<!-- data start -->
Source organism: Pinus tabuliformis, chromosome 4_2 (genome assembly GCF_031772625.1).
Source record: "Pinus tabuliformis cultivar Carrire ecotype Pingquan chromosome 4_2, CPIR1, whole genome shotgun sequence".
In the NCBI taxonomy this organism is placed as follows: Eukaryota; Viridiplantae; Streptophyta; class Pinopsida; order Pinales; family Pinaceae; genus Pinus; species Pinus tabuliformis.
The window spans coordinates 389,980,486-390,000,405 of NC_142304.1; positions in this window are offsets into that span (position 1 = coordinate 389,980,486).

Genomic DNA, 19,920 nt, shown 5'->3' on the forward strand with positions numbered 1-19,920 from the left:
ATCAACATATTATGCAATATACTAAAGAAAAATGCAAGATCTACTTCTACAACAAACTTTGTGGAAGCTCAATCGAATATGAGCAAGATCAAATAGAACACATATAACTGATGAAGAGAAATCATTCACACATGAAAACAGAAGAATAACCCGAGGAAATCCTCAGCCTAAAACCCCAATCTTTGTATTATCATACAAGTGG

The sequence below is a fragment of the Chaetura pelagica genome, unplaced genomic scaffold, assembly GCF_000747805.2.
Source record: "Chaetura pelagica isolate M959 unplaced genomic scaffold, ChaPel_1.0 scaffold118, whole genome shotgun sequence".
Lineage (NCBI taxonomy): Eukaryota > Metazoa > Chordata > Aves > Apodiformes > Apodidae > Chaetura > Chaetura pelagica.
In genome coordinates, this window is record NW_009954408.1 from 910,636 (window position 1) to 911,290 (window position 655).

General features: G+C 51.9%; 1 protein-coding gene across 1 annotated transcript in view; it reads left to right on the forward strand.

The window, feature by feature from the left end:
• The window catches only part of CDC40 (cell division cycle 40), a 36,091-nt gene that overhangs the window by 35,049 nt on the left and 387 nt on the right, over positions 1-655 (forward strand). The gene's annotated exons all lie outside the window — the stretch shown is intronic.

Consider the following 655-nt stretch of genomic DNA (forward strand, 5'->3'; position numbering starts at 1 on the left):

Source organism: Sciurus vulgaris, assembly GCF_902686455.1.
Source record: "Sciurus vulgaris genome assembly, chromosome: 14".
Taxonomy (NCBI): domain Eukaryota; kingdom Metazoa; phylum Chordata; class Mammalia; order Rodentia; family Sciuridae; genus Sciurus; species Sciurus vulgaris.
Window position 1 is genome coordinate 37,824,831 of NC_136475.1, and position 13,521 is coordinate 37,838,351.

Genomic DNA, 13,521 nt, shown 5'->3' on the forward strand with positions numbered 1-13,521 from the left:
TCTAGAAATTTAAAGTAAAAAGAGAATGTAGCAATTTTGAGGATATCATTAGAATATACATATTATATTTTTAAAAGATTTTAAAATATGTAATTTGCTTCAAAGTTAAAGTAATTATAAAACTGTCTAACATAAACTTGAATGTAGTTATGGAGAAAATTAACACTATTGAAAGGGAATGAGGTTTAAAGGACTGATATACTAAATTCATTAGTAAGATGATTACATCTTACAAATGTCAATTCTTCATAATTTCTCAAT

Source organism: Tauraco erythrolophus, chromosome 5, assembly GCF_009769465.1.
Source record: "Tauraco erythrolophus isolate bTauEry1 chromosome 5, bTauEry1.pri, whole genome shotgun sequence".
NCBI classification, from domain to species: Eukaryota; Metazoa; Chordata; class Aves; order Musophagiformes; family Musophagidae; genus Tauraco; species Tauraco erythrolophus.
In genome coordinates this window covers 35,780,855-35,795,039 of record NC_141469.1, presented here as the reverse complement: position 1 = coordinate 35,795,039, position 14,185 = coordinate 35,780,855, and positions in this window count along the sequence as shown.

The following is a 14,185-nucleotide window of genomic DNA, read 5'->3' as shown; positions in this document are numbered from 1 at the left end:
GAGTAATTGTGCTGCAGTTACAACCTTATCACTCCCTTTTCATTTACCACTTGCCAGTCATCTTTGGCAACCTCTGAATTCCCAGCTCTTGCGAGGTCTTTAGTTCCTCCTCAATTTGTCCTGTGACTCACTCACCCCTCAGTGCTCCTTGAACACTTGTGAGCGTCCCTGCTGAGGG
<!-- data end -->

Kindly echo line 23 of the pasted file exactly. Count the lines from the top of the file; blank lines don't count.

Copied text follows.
NCBI classification, from domain to species: Eukaryota; Metazoa; Chordata; class Aves; order Musophagiformes; family Musophagidae; genus Tauraco; species Tauraco erythrolophus.